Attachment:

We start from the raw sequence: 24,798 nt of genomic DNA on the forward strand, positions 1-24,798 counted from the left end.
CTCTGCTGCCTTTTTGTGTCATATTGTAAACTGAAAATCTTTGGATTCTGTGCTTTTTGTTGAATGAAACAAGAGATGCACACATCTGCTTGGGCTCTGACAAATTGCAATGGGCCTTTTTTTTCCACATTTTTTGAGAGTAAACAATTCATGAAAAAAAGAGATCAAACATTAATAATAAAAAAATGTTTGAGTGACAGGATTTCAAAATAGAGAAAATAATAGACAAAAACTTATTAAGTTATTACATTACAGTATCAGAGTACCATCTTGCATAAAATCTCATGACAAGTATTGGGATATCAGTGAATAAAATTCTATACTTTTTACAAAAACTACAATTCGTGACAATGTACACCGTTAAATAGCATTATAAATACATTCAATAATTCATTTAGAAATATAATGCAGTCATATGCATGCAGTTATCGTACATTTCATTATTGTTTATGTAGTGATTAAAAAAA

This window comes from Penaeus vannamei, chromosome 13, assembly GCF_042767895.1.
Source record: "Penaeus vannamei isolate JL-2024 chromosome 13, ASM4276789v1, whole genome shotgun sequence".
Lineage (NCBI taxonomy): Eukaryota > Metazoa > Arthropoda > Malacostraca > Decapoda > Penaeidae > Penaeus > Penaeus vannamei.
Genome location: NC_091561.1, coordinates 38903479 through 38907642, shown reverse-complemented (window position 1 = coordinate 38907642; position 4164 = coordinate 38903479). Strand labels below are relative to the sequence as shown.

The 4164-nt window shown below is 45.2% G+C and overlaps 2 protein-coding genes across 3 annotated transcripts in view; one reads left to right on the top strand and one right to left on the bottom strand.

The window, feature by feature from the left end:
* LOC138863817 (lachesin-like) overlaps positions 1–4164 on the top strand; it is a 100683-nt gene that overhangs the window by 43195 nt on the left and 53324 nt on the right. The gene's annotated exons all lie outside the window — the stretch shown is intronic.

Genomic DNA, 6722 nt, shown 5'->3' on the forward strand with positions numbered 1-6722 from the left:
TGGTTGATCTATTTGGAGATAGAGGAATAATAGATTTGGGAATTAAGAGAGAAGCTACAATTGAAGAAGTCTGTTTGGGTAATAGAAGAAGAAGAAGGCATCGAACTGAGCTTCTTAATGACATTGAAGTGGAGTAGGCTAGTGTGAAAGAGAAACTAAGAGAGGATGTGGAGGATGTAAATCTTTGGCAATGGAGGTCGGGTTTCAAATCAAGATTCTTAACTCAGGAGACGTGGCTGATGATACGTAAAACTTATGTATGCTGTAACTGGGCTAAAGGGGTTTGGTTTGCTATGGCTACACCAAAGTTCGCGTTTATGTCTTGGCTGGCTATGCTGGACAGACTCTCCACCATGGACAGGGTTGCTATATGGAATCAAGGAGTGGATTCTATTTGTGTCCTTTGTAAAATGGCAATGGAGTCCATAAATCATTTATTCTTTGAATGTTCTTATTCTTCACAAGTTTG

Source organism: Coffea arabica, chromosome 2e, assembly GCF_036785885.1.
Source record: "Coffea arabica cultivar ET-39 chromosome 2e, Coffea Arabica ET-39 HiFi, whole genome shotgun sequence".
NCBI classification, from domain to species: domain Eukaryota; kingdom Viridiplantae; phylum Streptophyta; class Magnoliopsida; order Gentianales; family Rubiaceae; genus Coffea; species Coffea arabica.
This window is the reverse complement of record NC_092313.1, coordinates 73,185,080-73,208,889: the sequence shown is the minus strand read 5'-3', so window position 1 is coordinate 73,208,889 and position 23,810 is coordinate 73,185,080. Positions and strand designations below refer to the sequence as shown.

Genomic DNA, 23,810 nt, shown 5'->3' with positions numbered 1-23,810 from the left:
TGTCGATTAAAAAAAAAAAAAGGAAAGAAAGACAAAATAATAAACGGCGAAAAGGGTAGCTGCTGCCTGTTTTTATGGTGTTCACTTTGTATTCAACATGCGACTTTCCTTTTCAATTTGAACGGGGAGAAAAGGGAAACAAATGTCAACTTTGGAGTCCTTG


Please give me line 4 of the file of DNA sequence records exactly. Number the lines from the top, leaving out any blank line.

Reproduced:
Source record: "Penaeus vannamei isolate JL-2024 chromosome 13, ASM4276789v1, whole genome shotgun sequence".